Oung brothers a step closer to cementing control of Paladin
Convertible note issued by majority Paladin shareholder opens door to debt-for-equity swap
A convicted fraudster and his fugitive brother moved a step closer to cementing their control over Hong Kong listed Paladin through a convertible note offer that values the company at a fraction of its book price.
It is the latest stratagem by rival family claimants already estranged over the alleged misuse of their matriarch's estate and abuse of a paralysed stroke victim's power of attorney document.
A HK$127.2 million secured exchangeable convertible note issued late September by majority Paladin shareholder Cityguard Holdings to British Virgin Island firm Next Level opens the door to a debt-for-equity swap that moves control over Paladin one step further away from competing family members who claim to have been cheated.
Next Level is controlled by brothers Andrew and James Oung Da Ming, sister Margaret Uon, and Anglo Chinese Nominees, as trustees for another BVI entity called Basurto Holdings.
Represented by former Paladin chief executive, Michael Chen Te-kuang, nephew of the Oung brothers, aggrieved family claimants question whether fraud and abuse of stock exchange rules have taken place, charges denied by Stephen Clark, Anglo-Chinese managing director, and adviser to the Oung brothers.
"I certainly do not think either we or our clients are engaging in a fraudulent activity," said Clark, who is also chairman of the Securities and Futures Commission Takeovers and Mergers panel. A highly complex multi-tiered offshore corporate structure masks one of the stock market's more colourful episodes of alleged financial chicanery, which at one point saw rival parties jostling to speak for Paladin via conflicting stock exchange announcements and newspaper advertisements.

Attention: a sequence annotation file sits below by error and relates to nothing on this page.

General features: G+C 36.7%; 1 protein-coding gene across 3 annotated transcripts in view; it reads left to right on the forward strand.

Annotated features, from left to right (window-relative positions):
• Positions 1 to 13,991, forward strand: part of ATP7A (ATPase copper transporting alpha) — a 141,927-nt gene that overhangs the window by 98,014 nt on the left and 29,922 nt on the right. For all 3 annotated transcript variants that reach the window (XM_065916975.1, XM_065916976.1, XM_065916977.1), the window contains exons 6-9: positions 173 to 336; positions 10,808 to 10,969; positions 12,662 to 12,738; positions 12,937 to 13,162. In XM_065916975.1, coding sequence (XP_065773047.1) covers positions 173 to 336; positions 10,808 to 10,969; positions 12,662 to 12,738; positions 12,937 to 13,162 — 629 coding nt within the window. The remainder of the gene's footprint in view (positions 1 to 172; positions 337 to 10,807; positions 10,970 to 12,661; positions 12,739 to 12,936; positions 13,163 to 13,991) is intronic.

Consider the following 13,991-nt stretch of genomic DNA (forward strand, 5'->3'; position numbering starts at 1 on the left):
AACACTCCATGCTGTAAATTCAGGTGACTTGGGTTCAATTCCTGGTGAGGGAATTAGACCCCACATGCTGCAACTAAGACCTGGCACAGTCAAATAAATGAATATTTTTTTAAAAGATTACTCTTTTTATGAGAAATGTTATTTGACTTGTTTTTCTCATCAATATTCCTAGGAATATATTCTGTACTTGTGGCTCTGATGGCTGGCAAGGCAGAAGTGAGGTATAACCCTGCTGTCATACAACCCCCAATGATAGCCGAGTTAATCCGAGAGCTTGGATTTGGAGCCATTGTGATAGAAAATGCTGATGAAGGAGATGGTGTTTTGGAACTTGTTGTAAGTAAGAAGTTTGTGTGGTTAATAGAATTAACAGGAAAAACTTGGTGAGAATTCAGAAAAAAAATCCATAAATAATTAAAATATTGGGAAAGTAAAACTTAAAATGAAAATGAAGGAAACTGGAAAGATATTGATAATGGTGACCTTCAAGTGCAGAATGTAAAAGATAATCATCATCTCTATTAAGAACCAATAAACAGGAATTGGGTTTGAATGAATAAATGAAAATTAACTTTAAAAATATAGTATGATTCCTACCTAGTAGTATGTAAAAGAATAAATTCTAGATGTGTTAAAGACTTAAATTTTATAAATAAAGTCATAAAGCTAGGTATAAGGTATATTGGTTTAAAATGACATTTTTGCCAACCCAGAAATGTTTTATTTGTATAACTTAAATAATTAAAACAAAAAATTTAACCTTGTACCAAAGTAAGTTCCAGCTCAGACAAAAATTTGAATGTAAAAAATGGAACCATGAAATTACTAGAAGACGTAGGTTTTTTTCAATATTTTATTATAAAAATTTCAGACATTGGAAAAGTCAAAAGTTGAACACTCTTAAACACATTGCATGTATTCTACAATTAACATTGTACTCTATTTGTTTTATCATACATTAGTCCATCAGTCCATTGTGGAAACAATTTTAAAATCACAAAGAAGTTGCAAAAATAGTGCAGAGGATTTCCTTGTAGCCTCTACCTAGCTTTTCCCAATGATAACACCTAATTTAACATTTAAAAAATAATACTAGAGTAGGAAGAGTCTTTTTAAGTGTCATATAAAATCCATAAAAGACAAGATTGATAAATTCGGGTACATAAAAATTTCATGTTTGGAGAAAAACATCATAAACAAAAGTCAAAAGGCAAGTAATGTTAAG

The story started in April when a 30 cents-a-share placement by Chen was publicly rebuffed by fellow board member, James Oung Shih-hua, son of James Oung Da Ming, who argued it undervalued the company. An unsolicited offer worth HK$254.6 million was then pitched in July by Gold Seal Holdings, another BVI structure connected to the Oung brothers and Uon, but this was rejected by Paladin's board, which argued the offer was less than a sixth of the firm's net asset value.
Andrew Oung, wanted in Taiwan in connection with a bribery probe, brother James Oung, a former Taiwanese legislator jailed for stock market fraud, and sister Uon, are all offspring of Taiwanese businessman Oung Ming-chang, the founder of Hualon Group, once one of Taiwan's largest conglomerates. A fourth sibling is Chen's mother and former Hong Kong socialite, Lilian Oung Hsiao-mei. Bed ridden and reportedly mentality incapacitated since a series of strokes in 2011, Lilian Oung was once Paladin chairwoman and held control of the company alongside the estate of her deceased mother through a Paladin stock holding vehicle named Five Star Investments.
In a series of moves contested by Chen and his supporters, the Paladin shares inside Five Star were transferred mid July to Cityguard Holdings, and at the same time, control of Five Star was switched to Basurto.
Chen was later pushed out of Paladin and is now mulling further legal action, said a family source. He suspects that his uncles and aunt have somehow manipulated his mother's shareholding, said the source, possibly by using a power of attorney document signed soon after her strokes - though this is contested by Clark.
The South China Morning Post has seen letters sent by Chen's advisers to Anglo-Chinese, the Hong Kong Exchanges and Clearing, and the SFC questioning the stock transfer, the possible misuse of the power of attorney document, and the suitability of Andrew Oung to act as a Paladin "shadow director".